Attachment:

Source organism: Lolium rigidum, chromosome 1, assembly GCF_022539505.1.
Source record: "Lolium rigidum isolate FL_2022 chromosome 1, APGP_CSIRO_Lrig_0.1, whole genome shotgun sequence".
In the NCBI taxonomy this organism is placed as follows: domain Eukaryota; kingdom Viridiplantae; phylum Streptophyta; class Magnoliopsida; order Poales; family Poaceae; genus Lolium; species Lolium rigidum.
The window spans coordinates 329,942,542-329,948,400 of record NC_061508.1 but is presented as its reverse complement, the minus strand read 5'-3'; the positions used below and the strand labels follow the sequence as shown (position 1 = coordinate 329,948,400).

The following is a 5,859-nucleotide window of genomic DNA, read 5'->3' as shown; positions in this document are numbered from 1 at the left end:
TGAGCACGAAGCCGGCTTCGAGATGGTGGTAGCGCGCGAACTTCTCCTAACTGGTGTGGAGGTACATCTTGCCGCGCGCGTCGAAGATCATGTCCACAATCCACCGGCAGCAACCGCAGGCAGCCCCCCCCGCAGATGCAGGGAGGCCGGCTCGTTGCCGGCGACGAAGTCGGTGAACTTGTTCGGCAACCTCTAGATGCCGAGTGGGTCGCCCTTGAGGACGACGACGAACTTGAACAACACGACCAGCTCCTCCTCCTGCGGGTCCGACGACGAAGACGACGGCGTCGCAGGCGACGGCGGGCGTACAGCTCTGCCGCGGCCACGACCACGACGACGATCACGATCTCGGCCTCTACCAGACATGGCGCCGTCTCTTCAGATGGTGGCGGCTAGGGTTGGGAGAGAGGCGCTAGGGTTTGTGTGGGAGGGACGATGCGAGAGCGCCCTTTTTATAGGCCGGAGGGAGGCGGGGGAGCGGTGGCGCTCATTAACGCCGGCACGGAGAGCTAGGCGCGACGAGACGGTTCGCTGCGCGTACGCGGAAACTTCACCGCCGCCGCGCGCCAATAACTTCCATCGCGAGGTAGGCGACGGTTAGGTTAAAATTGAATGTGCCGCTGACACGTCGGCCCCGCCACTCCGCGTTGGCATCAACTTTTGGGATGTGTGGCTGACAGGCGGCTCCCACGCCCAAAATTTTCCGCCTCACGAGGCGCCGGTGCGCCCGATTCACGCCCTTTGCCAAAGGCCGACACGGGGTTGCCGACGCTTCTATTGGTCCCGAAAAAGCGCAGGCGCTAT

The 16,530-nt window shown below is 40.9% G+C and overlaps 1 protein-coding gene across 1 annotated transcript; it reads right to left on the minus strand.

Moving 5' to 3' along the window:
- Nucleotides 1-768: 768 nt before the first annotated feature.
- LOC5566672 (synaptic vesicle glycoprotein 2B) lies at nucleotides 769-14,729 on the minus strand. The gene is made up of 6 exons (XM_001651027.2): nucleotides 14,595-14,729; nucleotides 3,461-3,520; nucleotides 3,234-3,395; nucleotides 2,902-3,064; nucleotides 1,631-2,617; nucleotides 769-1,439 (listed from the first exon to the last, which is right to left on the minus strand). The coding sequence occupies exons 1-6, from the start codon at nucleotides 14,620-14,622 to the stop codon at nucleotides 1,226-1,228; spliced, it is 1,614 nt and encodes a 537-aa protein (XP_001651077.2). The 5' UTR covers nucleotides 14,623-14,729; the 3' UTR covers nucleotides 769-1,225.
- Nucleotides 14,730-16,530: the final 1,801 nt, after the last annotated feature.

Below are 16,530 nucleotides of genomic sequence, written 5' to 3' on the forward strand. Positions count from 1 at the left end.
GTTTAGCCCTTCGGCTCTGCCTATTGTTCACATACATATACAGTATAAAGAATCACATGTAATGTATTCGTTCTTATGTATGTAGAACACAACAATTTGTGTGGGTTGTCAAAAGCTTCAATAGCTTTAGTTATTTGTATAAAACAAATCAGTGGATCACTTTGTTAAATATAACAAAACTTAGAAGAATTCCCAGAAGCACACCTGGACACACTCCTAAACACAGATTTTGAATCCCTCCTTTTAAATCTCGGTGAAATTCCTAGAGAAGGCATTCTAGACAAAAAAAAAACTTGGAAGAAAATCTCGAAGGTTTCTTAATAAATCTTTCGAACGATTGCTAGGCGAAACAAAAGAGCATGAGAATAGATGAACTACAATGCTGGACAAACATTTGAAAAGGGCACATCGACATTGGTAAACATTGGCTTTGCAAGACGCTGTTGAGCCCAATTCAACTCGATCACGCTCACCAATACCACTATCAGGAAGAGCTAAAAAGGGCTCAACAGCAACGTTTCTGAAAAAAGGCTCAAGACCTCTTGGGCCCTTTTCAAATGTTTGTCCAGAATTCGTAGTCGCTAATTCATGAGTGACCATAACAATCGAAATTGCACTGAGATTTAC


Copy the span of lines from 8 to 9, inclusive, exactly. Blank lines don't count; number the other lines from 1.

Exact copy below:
Moving 5' to 3' along the window:
- Nucleotides 1-768: 768 nt before the first annotated feature.